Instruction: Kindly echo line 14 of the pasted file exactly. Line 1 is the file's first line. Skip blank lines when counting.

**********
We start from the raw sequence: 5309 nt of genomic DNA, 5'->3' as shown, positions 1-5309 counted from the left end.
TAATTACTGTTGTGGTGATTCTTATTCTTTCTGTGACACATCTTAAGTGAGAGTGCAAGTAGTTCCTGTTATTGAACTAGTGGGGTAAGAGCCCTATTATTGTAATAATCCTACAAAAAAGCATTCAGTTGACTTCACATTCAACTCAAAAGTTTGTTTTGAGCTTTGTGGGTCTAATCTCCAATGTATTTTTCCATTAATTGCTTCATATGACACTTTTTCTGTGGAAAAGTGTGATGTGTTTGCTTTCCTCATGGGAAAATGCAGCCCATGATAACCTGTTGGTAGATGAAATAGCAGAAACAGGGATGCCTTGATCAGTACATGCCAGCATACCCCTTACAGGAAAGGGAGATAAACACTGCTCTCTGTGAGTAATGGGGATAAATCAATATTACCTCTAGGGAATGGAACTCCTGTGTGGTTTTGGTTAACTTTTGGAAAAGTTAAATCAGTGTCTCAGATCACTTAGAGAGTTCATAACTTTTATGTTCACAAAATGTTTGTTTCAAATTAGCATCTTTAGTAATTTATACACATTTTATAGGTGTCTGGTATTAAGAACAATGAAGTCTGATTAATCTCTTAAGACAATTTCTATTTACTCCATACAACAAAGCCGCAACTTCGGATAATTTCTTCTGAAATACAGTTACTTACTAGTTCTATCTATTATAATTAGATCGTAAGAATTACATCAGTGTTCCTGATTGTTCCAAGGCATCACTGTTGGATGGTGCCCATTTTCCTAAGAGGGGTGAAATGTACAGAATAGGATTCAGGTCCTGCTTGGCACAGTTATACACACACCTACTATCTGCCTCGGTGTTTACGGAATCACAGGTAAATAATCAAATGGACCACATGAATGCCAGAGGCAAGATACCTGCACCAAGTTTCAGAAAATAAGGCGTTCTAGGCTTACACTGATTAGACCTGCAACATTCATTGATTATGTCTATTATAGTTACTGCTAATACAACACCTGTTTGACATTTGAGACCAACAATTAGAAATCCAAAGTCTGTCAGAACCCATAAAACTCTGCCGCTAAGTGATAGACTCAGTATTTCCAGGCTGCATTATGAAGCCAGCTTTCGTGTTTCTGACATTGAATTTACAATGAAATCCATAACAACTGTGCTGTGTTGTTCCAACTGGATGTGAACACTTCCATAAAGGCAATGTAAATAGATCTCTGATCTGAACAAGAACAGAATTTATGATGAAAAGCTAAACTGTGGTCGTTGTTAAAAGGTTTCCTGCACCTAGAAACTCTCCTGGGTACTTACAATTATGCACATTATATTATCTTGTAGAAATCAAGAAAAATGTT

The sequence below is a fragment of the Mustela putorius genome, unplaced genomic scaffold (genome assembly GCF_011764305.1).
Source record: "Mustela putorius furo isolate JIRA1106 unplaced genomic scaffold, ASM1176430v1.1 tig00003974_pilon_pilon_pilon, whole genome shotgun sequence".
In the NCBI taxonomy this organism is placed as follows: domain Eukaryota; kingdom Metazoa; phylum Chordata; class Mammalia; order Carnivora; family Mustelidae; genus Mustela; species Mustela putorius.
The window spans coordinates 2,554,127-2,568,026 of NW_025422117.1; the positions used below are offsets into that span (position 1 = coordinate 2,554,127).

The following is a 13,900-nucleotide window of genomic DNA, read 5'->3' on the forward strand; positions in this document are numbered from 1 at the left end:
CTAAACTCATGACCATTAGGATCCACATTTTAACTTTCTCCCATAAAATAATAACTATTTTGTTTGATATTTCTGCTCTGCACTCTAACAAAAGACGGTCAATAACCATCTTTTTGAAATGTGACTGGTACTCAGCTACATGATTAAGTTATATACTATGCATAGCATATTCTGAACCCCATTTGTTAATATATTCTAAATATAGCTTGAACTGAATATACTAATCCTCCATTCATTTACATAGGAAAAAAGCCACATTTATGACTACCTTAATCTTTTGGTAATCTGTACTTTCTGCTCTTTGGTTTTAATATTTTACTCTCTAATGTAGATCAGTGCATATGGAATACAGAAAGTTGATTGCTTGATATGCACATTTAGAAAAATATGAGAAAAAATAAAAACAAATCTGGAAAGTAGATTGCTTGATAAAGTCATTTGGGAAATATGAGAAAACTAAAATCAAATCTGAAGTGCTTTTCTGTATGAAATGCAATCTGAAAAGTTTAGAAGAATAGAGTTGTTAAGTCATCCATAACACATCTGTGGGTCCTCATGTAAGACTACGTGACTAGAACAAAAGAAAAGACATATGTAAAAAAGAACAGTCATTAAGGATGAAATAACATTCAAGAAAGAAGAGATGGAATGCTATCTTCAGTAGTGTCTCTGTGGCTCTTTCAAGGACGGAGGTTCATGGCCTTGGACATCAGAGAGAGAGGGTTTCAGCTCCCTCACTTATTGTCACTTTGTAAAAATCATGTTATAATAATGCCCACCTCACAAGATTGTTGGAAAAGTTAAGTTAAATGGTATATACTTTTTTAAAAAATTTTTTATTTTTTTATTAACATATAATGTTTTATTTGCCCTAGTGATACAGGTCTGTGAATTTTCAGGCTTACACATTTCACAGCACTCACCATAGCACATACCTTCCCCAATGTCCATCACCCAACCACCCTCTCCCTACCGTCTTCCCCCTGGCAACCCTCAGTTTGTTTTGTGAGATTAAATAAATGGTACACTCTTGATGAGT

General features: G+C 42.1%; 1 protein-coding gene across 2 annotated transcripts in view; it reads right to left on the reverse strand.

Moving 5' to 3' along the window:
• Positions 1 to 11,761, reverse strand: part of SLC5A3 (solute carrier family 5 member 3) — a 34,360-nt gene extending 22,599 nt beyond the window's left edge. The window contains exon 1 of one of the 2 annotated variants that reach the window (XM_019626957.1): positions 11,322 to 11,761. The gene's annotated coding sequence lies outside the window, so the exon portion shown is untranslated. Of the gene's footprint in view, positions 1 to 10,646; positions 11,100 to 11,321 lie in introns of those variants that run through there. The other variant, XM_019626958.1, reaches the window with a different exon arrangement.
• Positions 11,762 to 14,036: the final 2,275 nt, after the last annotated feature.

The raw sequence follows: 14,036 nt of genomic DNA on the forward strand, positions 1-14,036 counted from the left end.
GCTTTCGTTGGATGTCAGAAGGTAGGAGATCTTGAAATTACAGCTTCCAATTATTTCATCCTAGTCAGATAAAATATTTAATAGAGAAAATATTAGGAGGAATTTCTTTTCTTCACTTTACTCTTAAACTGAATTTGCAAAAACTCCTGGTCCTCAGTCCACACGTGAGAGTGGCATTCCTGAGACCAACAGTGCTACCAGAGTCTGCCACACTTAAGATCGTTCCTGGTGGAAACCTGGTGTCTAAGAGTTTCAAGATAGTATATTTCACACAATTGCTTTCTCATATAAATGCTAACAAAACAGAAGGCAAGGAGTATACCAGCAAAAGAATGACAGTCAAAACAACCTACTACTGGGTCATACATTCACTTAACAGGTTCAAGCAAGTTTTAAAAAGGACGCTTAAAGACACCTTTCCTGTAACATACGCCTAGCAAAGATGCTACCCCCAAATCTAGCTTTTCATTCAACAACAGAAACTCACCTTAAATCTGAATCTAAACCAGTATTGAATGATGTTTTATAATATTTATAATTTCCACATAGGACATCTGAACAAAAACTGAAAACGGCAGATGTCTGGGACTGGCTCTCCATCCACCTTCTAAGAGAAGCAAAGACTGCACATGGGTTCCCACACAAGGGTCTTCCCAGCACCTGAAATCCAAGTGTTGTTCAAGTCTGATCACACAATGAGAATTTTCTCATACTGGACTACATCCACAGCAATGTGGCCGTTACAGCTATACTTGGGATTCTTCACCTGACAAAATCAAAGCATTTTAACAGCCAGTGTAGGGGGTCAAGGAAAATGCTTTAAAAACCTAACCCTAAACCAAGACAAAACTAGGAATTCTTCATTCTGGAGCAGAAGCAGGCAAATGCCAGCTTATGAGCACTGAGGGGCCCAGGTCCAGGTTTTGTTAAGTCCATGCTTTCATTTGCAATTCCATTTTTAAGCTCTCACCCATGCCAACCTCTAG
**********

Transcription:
GCTTTCGTTGGATGTCAGAAGGTAGGAGATCTTGAAATTACAGCTTCCAATTATTTCATCCTAGTCAGATAAAATATTTAATAGAGAAAATATTAGGAGGAATTTCTTTTCTTCACTTTACTCTTAAACTGAATTTGCAAAAACTCCTGGTCCTCAGTCCACACGTGAGAGTGGCATTCCTGAGACCAACAGTGCTACCAGAGTCTGCCACACTTAAGATCGTTCCTGGTGGAAACCTGGTGTCTAAGAGTTTCAAGATAGTATATTTCACACAATTGCTTTCTCATATAAATGCTAACAAAACAGAAGGCAAGGAGTATACCAGCAAAAGAATGACAGTCAAAACAACCTACTACTGGGTCATACATTCACTTAACAGGTTCAAGCAAGTTTTAAAAAGGACGCTTAAAGACACCTTTCCTGTAACATACGCCTAGCAAAGATGCTACCCCCAAATCTAGCTTTTCATTCAACAACAGAAACTCACCTTAAATCTGAATCTAAACCAGTATTGAATGATGTTTTATAATATTTATAATTTCCACATAGGACATCTGAACAAAAACTGAAAACGGCAGATGTCTGGGACTGGCTCTCCATCCACCTTCTAAGAGAAGCAAAGACTGCACATGGGTTCCCACACAAGGGTCTTCCCAGCACCTGAAATCCAAGTGTTGTTCAAGTCTGATCACACAATGAGAATTTTCTCATACTGGACTACATCCACAGCAATGTGGCCGTTACAGCTATACTTGGGATTCTTCACCTGACAAAATCAAAGCATTTTAACAGCCAGTGTAGGGGGTCAAGGAAAATGCTTTAAAAACCTAACCCTAAACCAAGACAAAACTAGGAATTCTTCATTCTGGAGCAGAAGCAGGCAAATGCCAGCTTATGAGCACTGAGGGGCCCAGGTCCAGGTTTTGTTAAGTCCATGCTTTCATTTGCAATTCCATTTTTAAGCTCTCACCCATGCCAACCTCTAG